One helpful aspect of the book is the way it confronts many of the things we hear so often. Things that are just flat wrong. We are confused in many ways in our thinking. Here is a short list:

  • We are called to ‘Deeds not creeds’

  • Christians need to ‘be the Gospel’

  • ‘Preach the Gospel at all times; if necessary use words’

  • Are you going to accomplish great things for God?

  • The Gospel is not about rules; it’s about loving God and each other. (p 134)

  • Religion is personal, between me and God.


Horton’s call is to a slumbering church to wake up to its true mandate in Christ.

A genuinely evangelical church will be an evangelistic church: a place where the gospel is delivered through Word and sacrament and a people who witness to it in the world.

Challies points out that Horton is calling the “church to narrow its commission from fixing all of the world’s ills to simply returning to the basics.”

The church as people—scattered as salt and light through the week—has many different callings, but the church as place (gathered publicly by God’s summons each Lord’s Day) has one calling: to deliver (and receive) Christ through preaching and sacrament.

The final chapter is entitled ‘A Call to Resistance’. 

What is called for in these days, as in any other time, is a church that is a genuine covenantal community defined by the gospel rather than a service provider defined by laws of the market, political ideologies, ethnic distinctives, or other alternatives to the catholic community that the Father is creating by his Spirit in his Son. For this, we need nothing less than a new Christian where the only demographic that matters is in Christ.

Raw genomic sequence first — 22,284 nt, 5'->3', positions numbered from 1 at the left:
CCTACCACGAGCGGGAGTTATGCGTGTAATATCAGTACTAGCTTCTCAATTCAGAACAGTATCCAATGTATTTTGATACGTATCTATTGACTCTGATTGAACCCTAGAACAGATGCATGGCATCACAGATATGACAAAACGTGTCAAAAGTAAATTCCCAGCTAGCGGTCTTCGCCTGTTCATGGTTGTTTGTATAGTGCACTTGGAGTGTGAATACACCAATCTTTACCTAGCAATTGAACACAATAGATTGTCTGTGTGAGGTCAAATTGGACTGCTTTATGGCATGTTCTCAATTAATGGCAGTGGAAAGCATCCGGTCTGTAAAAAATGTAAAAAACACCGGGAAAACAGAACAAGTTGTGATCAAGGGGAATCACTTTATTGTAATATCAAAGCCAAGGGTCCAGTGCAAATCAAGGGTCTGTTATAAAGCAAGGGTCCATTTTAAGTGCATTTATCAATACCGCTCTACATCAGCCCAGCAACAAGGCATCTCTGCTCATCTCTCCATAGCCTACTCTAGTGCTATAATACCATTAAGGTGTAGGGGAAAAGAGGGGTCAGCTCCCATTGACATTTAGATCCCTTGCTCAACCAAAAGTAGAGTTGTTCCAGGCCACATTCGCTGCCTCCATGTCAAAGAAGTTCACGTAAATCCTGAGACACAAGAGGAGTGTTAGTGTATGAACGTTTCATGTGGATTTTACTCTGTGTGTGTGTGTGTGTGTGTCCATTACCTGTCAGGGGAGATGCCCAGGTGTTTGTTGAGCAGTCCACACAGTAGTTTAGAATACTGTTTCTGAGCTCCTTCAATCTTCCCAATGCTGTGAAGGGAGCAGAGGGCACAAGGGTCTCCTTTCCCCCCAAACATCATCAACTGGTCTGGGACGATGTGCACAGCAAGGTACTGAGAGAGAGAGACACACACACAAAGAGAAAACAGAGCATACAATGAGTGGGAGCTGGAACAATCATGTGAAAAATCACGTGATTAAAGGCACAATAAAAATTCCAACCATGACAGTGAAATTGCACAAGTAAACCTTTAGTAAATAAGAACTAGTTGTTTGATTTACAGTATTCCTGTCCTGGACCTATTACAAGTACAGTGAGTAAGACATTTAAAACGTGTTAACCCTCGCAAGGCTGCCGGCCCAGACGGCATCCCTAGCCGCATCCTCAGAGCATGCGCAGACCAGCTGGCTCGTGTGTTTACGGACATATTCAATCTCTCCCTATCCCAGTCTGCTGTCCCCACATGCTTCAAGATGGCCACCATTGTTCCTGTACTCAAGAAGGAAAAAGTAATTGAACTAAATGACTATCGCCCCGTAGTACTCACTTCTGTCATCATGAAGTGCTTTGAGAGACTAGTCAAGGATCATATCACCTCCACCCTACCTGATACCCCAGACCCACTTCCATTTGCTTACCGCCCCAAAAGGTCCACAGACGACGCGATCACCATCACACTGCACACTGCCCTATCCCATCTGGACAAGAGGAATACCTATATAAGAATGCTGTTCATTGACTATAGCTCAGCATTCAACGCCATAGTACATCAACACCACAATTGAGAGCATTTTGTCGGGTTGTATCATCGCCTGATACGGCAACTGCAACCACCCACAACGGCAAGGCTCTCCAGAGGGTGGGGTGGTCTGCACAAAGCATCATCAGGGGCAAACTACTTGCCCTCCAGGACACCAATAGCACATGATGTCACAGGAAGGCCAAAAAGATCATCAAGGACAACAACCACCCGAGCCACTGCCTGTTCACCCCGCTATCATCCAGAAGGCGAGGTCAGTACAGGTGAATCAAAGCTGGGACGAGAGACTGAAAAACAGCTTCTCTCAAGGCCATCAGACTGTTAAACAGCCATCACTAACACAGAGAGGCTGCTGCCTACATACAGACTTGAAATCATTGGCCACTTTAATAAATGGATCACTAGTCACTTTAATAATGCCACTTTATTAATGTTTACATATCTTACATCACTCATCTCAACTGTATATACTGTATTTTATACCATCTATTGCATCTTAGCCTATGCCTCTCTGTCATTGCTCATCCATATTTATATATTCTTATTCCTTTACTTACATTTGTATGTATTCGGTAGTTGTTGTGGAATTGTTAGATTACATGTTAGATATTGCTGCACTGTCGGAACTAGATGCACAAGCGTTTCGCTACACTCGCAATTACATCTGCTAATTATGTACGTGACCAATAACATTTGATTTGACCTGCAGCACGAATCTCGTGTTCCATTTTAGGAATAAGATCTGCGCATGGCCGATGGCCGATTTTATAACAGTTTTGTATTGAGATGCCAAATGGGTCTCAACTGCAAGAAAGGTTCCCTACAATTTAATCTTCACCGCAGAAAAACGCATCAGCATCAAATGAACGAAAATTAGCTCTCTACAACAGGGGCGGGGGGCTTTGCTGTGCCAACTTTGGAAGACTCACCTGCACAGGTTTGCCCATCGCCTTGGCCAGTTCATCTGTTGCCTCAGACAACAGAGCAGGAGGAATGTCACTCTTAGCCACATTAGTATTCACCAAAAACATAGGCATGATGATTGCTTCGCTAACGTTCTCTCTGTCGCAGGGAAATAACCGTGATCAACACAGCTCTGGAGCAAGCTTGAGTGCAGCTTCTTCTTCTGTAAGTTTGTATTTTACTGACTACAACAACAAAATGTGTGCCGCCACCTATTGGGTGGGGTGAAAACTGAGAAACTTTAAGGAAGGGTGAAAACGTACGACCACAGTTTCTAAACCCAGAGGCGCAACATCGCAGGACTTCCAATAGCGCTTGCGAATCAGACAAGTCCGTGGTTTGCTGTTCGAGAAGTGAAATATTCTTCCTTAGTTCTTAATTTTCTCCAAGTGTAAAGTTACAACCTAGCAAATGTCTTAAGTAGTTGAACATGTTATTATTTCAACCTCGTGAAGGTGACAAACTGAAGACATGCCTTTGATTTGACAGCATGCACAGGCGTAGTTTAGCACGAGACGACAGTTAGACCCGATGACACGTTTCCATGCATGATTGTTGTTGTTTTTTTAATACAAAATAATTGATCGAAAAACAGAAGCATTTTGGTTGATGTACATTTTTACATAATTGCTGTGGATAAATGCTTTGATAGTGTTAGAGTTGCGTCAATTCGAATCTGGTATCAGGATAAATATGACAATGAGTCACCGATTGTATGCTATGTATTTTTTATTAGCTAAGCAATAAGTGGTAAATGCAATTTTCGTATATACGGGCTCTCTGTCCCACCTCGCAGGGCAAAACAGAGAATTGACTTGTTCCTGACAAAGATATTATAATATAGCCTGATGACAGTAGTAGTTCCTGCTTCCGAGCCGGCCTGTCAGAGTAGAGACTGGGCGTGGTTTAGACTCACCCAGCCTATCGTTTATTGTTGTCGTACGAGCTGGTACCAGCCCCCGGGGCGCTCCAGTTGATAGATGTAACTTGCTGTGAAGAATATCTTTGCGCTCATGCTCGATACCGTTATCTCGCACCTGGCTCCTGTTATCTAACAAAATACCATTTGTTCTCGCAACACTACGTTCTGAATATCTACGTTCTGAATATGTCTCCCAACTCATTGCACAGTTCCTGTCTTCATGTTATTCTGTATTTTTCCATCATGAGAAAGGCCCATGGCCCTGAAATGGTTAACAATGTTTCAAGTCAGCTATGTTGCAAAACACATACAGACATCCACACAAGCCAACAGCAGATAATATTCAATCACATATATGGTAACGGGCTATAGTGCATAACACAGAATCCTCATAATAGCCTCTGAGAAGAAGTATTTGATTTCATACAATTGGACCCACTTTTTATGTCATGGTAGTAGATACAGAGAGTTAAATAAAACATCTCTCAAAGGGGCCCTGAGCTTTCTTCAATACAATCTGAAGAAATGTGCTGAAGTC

I love how Challies closes out his review of the book. I could not have put it better, and in my laziness I do not care to.

Through all of this I’d suggest the most important statement in the book may just be this: “It is not heresy as much as silliness that is killing us softly.” This is where the book may be most useful for the conservative Christians who are the audience most likely to read it. All of us can fall into silliness without tossing aside the gospel. We can hold fast to Christian theology, even while allowing silliness and levity to pervade the very fabric of our church. A once-serious institution can become overrun by programs and purposes that slowly erode the gravity and simplicity of the church’s unique calling. This book is a call for the church to return to its biblical foundations and to remain true to those convictions. It is a clarion call and one that Christians would do well to heed. Christless Christianity is an excellent and timely book and one I would not hesitate to recommend to any Christian.



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Here is my testimony: mike